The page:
August 15 was the wrong date, chosen for the wrong reason. Also, Iqbal’s Hindustan Hamara deserves a fresh look

Has the time come for Independence Day to be shifted to a date other than August 15? The question is neither facetious nor irrelevant.

Published: 20th August 2017 04:00 AM  |   Last Updated: 20th August 2017 10:48 AM   |  A+A-

Has the time come for Independence Day to be shifted to a date other than August 15? The question is neither facetious nor irrelevant. The controversies that accompanied the celebrations this year are a reminder that August 15 was rejected by the astrologers of the time as an ‘unfortunate and unholy’ date. But Viceroy Mountbatten insisted on it because, for him, it was a ‘very lucky’ date; it was on an August 15 that the Japanese army surrendered before him, the Allied Commander in Southeast Asia at the time.

Before his obstinacy, the astrologers suggested a compromise—August 14-15 midnight. That hour, as far as the astrologers were concerned, was August 14 because astrologically days began with sunrise. Mountbatten didn't care because, for him, days began at midnight. So the flag went up at the midnight hour. But it was a compromise, nonetheless, to get the better of a stubborn Englishman’s ego. Now that a Bharatiya party is in power, the wisdom of astrology should be given its due place and an auspicious date found for Independence Day lest unfortunate and unholy vibrations occur.

This year, for example, official programmes went off well, with lavish splendour on show. But jarring notes came from Tripura, Uttar Pradesh and Kerala. The Communist Chief Minister of Tripura had a prepared speech for the occasion. But he was asked to make some changes in the text. He declined whereupon Doordarshan refused to broadcast his speech. The Kerala Chief Minister (also a Communist) had a speech strongly critical of the developments that had taken root in the country under the BJP rule. But he wasn’t stopped. Smart cookie.

What Kerala witnessed was another kind of disequilibrium. The chief of the RSS, visiting the state, was listed to hoist the flag at a school in Palakkad. It was an aided school and the rules stipulated that flag hoisting should be done only by a teacher or an elected people’s representative. The local collector served a notice on the school pointing this out. But the RSS chief chose to violate the rule, went and hoisted the flag, sang Vande Mataram and left the stage with his companions. A minute later, the whole troupe returned to the stage, assumed their previous positions and sang Jana Gana Mana; they had forgotten the national anthem in the first round.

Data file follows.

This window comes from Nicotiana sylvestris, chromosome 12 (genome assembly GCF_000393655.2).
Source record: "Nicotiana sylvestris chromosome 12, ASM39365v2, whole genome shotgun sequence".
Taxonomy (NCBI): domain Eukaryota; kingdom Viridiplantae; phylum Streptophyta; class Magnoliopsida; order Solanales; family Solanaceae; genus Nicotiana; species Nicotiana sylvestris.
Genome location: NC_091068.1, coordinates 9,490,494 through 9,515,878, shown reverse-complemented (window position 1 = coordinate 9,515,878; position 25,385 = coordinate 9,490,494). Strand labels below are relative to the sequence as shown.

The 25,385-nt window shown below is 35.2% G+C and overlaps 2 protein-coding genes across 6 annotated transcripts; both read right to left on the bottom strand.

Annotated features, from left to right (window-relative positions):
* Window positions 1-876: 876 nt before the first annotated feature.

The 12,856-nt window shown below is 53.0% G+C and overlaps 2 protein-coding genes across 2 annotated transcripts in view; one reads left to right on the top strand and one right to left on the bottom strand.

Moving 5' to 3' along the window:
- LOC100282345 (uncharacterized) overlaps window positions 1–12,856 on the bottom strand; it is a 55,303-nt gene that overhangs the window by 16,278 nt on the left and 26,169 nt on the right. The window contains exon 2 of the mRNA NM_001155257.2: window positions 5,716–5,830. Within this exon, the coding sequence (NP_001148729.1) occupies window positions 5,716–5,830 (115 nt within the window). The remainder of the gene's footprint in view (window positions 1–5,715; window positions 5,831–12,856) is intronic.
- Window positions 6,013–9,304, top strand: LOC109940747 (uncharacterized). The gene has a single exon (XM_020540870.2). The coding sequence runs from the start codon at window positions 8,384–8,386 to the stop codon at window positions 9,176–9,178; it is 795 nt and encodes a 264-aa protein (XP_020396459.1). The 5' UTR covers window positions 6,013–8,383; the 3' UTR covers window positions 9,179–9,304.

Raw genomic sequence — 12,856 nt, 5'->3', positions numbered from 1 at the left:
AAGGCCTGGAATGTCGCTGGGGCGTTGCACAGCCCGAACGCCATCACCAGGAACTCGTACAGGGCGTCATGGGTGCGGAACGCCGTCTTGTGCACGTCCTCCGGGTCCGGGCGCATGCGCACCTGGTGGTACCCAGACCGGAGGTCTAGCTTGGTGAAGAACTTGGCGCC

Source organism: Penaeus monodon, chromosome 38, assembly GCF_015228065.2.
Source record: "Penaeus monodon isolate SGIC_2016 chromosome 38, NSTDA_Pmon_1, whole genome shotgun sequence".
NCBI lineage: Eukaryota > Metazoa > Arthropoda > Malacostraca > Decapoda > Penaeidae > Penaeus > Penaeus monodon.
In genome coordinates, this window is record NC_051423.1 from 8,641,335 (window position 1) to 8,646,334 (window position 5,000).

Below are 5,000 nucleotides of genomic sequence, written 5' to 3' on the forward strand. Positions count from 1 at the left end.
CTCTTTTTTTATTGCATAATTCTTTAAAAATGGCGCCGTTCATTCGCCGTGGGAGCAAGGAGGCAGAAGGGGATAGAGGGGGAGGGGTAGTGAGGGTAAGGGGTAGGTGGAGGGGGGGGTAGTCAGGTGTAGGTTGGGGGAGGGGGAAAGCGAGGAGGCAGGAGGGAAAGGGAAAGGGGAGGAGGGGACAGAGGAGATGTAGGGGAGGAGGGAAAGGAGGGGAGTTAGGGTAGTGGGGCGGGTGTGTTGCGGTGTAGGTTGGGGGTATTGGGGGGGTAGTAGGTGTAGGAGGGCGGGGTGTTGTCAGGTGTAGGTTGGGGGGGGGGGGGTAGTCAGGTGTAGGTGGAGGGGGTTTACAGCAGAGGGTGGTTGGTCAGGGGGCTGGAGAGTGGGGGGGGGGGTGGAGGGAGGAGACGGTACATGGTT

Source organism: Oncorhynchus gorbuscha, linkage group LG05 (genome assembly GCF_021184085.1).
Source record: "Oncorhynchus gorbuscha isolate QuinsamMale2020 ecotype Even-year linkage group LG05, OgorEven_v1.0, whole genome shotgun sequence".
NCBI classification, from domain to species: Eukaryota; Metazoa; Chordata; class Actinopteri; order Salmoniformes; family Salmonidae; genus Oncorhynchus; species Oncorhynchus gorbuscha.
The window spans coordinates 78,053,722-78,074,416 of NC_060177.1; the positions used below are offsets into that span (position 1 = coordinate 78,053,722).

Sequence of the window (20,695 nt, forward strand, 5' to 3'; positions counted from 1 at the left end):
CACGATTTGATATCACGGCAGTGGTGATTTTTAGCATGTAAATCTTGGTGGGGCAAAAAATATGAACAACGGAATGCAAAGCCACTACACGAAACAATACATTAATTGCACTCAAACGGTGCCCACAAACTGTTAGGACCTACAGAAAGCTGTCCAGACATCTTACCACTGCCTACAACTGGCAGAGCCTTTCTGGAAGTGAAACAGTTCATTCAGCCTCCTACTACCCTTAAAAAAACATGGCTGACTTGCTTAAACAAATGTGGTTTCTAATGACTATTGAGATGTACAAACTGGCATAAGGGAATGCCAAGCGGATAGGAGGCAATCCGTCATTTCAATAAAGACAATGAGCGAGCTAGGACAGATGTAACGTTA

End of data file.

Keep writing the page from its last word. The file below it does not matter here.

The final act of the tamasha occurred several minutes after the RSS boss and his group had left the school. The authorities of the school, worried about the implications of the collector’s notice, assembled in front of the school and went through a flag-hoisting ceremony anew, complete with the national anthem—a demonstration of patriotism twice over. Last heard, the Chief Minister said a case would be filed against the rule violation, but he also transferred the collector. Smart cookie.

In Uttar Pradesh, it was quite unnecessary for Chief Minister Yogi Adityanath to prove his patriotism by asking Muslims to provide video proof of their patriotism. Government directives had gone out to all madrasas asking them to take video records of the national anthem and the national song being sung by the students and staff.

In the event, barring some Deoband institutions, no one sang the national anthem. Spokesmen for an Islamic seminary in Lucknow had a disarming explanation. Jana Gana Mana, they said had ‘Sindh’ in it. “Sindh is now in Pakistan and we cannot pray for Pakistan. Remove that word and we’ll sing the anthem proudly.” What can Yogiji say to that.

Most madrasas hoisted the national flag, and sang Sare Jahan Se Achcha Hindustan Hamara. Actually, a moment’s thought should be enough to convince perhaps even the Uttar Pradesh Chief Minister that this is a song that should be encouraged.

Mohammed Iqbal was a 27-year-old college lecturer in Lahore when he wrote the classic song of patriotism. He was then a believer in pluralism and a composite Hindu-Muslim national culture. It was after he went to Europe that he became an Islamist. In a subsequent song he wrote, the earlier line Watan Hai Hindustan Hamara was re-born as Watan Hai Sara Jahan Hamara.

The original song, as sung in those madrasas, is a paean to Hindustan’s composite culture as opposed to Islam’s concept of world hegemony. That they sing the first version and not the later Islamist version, is something to be appreciated. Of course, if the vision is one of Hindutva hegemony, then nothing will do. Even videos may not be conclusive evidence of patriotism. Brain mapping next?

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